“I think it’s a mistake to see cloud as a threat, because you definitely still need a CIO in a cloud environment,” he says. “While services may become utilities, they’re a long way from being something you plug in and forget about. Cloud is a sophisticated toolset that requires careful thought about how you manage and adapt existing processes, how to continue to coach the business to keep it moving forward, and there are significant integration challenges.”
Rather than viewing cloud as ceding control or influence, Shine sees the new model as an opportunity to be more innovative.
“You have to become comfortable with a faster pace of doing business, because you can now implement major innovations in a much shorter period of time, as can your competition,” he says.
Over the next decade, CIOs will have to become more innovative and agile, agrees Paul Caris, CIO of law firm Eversheds. The interesting thing about cloud, says Caris, is that it wipes out the natural advantage that companies with large IT shops have traditionally had over smaller, newer businesses.
“Now you’re in a world where the guy down the road can have exactly the same functionality as you, within a few weeks, and on a pay-as-you-go model, so they don’t have to manage that infrastructure, in the way you’ve been doing.”
In this environment, the CIO plays a crucial role of monitoring and constantly evaluating new products and opportunities and how they might be competitive threats to a business, says Caris.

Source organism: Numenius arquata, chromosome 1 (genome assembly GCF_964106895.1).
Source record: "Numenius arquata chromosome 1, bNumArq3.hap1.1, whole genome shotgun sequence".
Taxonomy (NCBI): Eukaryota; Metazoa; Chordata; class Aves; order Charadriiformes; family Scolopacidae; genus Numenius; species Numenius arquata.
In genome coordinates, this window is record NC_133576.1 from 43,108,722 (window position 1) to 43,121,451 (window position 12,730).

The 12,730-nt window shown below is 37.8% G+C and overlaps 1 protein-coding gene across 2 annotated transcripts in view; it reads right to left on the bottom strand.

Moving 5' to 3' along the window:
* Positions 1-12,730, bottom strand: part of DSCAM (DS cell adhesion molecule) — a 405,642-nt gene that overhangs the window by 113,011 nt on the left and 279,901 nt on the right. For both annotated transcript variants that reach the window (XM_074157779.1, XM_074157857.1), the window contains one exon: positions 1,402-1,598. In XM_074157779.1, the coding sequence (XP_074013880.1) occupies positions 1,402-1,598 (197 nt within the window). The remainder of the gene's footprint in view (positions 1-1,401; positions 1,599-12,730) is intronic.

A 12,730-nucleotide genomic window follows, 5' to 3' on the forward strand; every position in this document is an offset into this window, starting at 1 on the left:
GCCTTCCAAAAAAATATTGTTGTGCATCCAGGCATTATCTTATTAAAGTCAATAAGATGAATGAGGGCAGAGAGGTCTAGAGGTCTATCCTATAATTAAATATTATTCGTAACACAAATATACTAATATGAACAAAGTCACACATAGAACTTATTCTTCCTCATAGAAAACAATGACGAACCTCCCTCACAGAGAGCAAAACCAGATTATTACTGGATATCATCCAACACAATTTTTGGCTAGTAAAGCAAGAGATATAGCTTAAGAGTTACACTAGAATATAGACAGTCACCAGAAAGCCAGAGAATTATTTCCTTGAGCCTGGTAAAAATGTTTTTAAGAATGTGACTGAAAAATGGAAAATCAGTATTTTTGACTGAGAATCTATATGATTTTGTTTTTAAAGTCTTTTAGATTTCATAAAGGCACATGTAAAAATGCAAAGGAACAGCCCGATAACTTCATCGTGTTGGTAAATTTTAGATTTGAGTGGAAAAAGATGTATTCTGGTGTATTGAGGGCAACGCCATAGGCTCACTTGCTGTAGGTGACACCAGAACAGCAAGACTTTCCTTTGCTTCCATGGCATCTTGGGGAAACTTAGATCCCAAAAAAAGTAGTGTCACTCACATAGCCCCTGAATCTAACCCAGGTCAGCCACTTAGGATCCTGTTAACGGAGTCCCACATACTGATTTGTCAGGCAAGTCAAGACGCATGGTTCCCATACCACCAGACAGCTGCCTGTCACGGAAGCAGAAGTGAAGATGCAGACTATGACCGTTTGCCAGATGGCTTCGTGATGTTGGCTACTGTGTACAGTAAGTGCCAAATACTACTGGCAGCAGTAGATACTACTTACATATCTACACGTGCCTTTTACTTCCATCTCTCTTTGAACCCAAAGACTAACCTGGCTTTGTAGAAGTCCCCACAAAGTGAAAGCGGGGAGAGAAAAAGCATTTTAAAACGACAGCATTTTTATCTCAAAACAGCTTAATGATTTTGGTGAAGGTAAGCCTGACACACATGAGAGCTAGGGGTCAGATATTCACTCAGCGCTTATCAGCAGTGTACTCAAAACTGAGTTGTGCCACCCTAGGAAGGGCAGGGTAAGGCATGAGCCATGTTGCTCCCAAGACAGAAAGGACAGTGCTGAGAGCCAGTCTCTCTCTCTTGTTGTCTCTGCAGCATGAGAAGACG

“You have to be more commercially aware than ever before, and your focus is outside the business, which is new,” he says. “A successful CIO is one who understands commerce, who knows how to move quickly, and who has the technical and financial understanding to do due diligence effectively on these very new, very niche suppliers.”
It isn’t just the CIO’s own skills that need to evolve in a cloud environment, of course. One of the biggest challenges they will face is transitioning the skills and composition of their in-house teams, according to Andrew Newton, head of IT with construction company Keepmoat.
Although the company has only recently begun to explore cloud services with Star Internet and MessageLabs for email and security applications, Newton can see the company expanding its cloud infrastructure rapidly, particularly within a private cloud environment.
“What’s going to be a major challenge is ensuring we retain good people, but also develop the skills we need for that environment,” says Newton. “We need good integration skills but also the commercial skills, balanced with a smaller development team.”
Ultimately, a successful CIO in the cloud world is one that can let go of their controlling tendencies, says Bradshaw.
“You can’t continue worrying about features and functions, because that’s not where competitive advantage lies any more,” he says. “Instead, the CIO must balance the loss of control and the inability to customise every feature on one hand, with the ability to become more agile, more competitive and more cost effective on the other. That’s a pretty big adjustment.”
For further information on cloud computing visit EMC Ireland online or ring 01 8111700.